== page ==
Over the Wall by Peter Wartman

Over the Wall by Peter Wartman

Warned off by a demon not to enter the empty city, the girl from the country village persists in her desire to pass through the invisible barrier around the city that keeps the demons in. This young girl is the main character of Peter Wartman’s Over the Wall, a charming coming-of-age fantasy graphic novel for young readers. It is a quick read and is light on text to make room for the wonderful art that uses only purple in addition to the black and white drawings, a good choice in that it makes Over the Wall a visually unique graphic novel. Though it’s short, it’s a great read and one I recommend highly for young readers, though I certainly enjoyed reading it as an adult.

The story starts off with our young protagonist gathering together a few items in a backpack: It is nighttime, and we can see her parents asleep in bed in this one-room home. She reaches carefully up to the sheets to sneak a small totem out of the hands of one of her sleeping parents. She leaves behind a note that says: “ Mom and Dad, I know I have a brother even if I can’t remember his name. He’s still alive, I’m sure of it. He just needs help. Don’t worry about me, I know I will be fine. I know what I need to do. I’m going to find him.” Leaving behind the note, she makes her way out of their home, through the countryside, and up to the walls of the city. And this is where she meets the little demon who is about her size and who warns her away.

The question is, Why doesn’t this girl remember her brother’s name? We are given just enough information to piece together the backstory: The people in the country have a ritual during which they send out young boys to come of age in a rite of passage that involves their entering the city and coming back alive. If they don’t come back, then family and friends quickly start to forget what the boy looks like, what his name was, and eventually that he ever existed at all. The brother of our adventurer was one of a group of boys who entered the city the day before, but he was the only boy not to come back home. Our adventurer is a determined young girl who brashly ignores the demon’s warning and, much to the demon’s surprise, enters the city.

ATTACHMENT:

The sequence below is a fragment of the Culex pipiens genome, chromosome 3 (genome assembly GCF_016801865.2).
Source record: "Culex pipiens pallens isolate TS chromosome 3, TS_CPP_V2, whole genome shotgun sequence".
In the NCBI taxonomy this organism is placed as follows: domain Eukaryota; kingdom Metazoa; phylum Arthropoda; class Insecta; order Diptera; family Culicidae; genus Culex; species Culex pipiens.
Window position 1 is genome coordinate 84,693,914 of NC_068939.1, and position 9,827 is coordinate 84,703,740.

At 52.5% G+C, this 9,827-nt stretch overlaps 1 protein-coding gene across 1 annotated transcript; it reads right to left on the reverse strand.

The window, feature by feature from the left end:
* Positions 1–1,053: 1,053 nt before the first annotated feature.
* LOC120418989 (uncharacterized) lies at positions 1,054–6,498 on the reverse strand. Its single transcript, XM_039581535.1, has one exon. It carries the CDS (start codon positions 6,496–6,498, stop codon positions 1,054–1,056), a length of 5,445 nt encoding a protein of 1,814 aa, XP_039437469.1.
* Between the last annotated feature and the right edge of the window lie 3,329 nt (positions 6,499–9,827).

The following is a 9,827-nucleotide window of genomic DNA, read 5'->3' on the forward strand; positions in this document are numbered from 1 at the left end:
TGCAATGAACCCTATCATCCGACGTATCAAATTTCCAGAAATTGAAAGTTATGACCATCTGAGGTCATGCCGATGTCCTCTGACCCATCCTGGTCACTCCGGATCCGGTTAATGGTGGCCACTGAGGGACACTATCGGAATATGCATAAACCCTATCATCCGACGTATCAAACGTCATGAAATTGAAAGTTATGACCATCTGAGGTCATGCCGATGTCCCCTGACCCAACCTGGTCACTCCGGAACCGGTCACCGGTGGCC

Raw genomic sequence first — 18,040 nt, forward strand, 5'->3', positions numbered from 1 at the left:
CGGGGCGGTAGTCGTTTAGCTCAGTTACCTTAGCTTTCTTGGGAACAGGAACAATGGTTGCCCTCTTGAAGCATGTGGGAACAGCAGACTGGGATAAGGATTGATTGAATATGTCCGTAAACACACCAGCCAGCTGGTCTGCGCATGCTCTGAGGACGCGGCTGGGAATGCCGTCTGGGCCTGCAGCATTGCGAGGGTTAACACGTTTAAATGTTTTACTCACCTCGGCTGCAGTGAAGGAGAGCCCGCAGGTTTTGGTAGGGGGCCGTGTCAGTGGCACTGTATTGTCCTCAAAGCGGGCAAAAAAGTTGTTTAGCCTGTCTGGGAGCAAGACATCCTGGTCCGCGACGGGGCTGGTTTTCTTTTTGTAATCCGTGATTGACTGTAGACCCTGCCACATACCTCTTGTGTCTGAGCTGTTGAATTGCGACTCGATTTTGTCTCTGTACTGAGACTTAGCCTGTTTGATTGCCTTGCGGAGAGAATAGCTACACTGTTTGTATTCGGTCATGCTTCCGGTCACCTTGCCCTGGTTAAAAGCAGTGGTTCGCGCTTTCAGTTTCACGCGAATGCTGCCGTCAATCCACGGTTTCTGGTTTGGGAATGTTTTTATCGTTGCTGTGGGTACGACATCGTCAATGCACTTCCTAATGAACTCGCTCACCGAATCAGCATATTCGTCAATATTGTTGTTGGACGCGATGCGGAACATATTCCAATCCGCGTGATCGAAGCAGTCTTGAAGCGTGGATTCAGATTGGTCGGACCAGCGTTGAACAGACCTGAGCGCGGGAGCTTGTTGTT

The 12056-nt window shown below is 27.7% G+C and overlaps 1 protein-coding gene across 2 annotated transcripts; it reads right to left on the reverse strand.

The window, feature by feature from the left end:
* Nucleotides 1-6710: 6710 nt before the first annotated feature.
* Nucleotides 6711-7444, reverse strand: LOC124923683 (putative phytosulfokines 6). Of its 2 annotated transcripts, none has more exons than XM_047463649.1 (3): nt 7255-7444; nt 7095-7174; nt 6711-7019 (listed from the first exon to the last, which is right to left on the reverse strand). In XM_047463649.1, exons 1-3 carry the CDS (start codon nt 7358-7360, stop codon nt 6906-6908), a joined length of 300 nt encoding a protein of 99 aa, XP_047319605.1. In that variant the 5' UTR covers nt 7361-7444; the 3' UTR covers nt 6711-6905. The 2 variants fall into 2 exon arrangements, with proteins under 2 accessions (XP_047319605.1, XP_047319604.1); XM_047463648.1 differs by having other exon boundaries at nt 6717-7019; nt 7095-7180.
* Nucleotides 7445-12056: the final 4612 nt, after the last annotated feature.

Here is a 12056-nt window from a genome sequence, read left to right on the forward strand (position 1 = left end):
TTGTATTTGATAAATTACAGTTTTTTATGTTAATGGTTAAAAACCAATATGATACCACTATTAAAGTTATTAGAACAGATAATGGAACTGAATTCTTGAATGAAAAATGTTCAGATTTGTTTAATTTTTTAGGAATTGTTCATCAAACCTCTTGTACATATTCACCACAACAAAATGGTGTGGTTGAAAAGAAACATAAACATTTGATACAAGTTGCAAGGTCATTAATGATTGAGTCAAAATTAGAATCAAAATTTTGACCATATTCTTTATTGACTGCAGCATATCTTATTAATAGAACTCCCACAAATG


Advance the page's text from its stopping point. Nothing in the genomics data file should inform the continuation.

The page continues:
The demon is a likeable character who flies just behind the girl asking her all sorts of questions to get her to turn back. He seems genuinely worried for her safety, so we wonder what dangers must lurk in the city. That the demon is alarmed alarms us as readers and should alarm the girl, but she boldly presses on into the heart of the city with the demon as an unwanted companion. He asks her, “Do you even know if this brother exists?” Her reply is confident, “Maybe I know more than you think.” His response is ominous: “I hope you do! Otherwise you’re risking your life for a few vague memories.” Of course, she ignores all his warnings, and we get to go on her adventure with her.

This is a top-notch book for young readers, and I highly recommend it. The only reason that it does not get five stars is because of its brevity. The story seems rushed in places, and Wartman could have fleshed out the plot a bit more with even more backstory and more interactions with the demons of the city. But I would say that some of this complaint has to do with guessing the age it is intended for. On the back of the book, it lists the age as “Young Adult,” and I think it is aimed at a younger group than that. In comparing it with a book like Bone, the Harry Potter of comics for young readers, Over the Wall gets four stars: It is a solid book with beautiful art and an engaging narrative.


  • Brad Hawley

    BRAD HAWLEY, who's been with us since April 2012, earned his PhD in English from the University of Oregon with areas of specialty in the ethics of literature and rhetoric. Since 1993, he has taught courses on The Beat Generation, 20th-Century Poetry, 20th-Century British Novel, Introduction to Literature, Shakespeare, and Public Speaking, as well as various survey courses in British, American, and World Literature. He currently teaches Crime Fiction, Comics, and academic writing at Oxford College of Emory University where his wife, Dr. Adriane Ivey, also teaches English. They live with their two young children outside of Atlanta, Georgia.